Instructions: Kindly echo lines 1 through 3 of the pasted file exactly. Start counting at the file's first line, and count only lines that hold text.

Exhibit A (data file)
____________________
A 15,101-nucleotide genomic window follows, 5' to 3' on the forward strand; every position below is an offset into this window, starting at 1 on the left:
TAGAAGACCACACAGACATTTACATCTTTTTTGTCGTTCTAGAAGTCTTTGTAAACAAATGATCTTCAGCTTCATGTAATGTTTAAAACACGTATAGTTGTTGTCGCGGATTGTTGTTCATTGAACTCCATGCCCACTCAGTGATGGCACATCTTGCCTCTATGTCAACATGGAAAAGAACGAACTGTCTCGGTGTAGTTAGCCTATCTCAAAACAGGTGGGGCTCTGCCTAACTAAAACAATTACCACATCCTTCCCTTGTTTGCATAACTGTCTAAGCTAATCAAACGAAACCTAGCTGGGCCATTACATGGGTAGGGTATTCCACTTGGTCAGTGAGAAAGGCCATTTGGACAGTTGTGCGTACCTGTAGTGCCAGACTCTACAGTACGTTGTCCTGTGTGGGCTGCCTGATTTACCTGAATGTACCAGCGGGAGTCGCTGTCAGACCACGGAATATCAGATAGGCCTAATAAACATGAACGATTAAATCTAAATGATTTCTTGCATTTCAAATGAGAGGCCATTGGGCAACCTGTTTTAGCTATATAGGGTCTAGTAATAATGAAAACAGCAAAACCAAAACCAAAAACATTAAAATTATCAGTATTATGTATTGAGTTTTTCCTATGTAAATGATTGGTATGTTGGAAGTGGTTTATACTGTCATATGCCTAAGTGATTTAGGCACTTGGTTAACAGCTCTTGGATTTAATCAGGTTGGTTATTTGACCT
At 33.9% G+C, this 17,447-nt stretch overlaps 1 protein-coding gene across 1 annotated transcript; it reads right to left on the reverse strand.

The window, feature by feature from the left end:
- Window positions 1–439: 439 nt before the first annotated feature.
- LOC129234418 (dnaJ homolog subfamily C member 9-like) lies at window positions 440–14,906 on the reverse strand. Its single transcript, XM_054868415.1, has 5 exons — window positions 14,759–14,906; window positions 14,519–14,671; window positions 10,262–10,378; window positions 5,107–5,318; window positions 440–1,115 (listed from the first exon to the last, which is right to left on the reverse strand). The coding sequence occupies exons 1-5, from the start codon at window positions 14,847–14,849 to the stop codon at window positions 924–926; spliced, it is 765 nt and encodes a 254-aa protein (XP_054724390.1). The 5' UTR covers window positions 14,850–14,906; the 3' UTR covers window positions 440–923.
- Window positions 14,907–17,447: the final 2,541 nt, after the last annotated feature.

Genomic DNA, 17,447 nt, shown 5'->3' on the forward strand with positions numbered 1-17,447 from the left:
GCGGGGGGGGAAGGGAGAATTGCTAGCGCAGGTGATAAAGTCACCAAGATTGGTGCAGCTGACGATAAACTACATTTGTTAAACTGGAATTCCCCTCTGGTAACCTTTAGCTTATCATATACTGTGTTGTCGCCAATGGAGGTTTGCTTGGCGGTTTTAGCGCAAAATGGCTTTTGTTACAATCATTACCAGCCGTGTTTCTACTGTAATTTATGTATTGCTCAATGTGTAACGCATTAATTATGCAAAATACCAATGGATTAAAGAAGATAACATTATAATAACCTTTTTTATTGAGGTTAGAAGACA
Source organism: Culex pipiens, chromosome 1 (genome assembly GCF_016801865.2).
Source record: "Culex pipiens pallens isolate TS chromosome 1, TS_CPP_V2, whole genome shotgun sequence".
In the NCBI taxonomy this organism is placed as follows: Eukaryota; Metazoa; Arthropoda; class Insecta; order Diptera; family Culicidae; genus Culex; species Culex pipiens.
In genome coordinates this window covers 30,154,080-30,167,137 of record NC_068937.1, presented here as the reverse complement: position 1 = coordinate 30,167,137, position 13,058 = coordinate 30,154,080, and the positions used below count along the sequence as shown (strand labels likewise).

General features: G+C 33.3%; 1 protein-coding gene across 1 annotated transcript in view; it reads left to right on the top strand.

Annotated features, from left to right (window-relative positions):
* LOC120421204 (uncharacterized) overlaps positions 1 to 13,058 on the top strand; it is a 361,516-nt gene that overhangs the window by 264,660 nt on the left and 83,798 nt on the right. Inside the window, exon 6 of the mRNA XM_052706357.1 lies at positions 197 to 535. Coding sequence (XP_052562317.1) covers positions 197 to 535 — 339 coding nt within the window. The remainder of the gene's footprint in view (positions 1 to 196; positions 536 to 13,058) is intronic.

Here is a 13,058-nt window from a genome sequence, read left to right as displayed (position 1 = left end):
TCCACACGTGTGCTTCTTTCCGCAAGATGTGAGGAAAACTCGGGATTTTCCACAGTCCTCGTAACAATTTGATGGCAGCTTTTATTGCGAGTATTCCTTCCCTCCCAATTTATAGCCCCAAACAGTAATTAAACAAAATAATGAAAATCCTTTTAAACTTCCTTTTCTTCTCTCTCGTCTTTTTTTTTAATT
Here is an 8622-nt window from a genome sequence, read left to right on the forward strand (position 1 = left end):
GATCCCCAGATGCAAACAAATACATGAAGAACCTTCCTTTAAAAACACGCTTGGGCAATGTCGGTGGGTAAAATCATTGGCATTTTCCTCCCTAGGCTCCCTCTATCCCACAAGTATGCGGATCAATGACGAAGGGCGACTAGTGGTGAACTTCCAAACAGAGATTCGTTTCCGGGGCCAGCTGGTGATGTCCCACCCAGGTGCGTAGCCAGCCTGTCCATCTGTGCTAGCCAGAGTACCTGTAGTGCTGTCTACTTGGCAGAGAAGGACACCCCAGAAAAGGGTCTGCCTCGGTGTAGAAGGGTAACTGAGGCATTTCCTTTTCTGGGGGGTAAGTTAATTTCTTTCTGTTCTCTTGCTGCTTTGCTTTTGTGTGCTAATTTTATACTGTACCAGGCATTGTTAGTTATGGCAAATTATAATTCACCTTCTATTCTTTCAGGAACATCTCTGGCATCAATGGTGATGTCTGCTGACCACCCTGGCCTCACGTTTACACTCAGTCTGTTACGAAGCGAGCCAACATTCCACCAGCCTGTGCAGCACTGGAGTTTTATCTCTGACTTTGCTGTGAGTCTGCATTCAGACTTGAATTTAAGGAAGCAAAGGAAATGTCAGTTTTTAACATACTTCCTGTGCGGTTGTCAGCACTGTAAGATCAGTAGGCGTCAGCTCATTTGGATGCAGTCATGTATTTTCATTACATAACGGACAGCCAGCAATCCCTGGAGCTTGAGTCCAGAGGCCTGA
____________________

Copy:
A 15,101-nucleotide genomic window follows, 5' to 3' on the forward strand; every position below is an offset into this window, starting at 1 on the left:
TAGAAGACCACACAGACATTTACATCTTTTTTGTCGTTCTAGAAGTCTTTGTAAACAAATGATCTTCAGCTTCATGTAATGTTTAAAACACGTATAGTTGTTGTCGCGGATTGTTGTTCATTGAACTCCATGCCCACTCAGTGATGGCACATCTTGCCTCTATGTCAACATGGAAAAGAACGAACTGTCTCGGTGTAGTTAGCCTATCTCAAAACAGGTGGGGCTCTGCCTAACTAAAACAATTACCACATCCTTCCCTTGTTTGCATAACTGTCTAAGCTAATCAAACGAAACCTAGCTGGGCCATTACATGGGTAGGGTATTCCACTTGGTCAGTGAGAAAGGCCATTTGGACAGTTGTGCGTACCTGTAGTGCCAGACTCTACAGTACGTTGTCCTGTGTGGGCTGCCTGATTTACCTGAATGTACCAGCGGGAGTCGCTGTCAGACCACGGAATATCAGATAGGCCTAATAAACATGAACGATTAAATCTAAATGATTTCTTGCATTTCAAATGAGAGGCCATTGGGCAACCTGTTTTAGCTATATAGGGTCTAGTAATAATGAAAACAGCAAAACCAAAACCAAAAACATTAAAATTATCAGTATTATGTATTGAGTTTTTCCTATGTAAATGATTGGTATGTTGGAAGTGGTTTATACTGTCATATGCCTAAGTGATTTAGGCACTTGGTTAACAGCTCTTGGATTTAATCAGGTTGGTTATTTGACCT
At 33.9% G+C, this 17,447-nt stretch overlaps 1 protein-coding gene across 1 annotated transcript; it reads right to left on the reverse strand.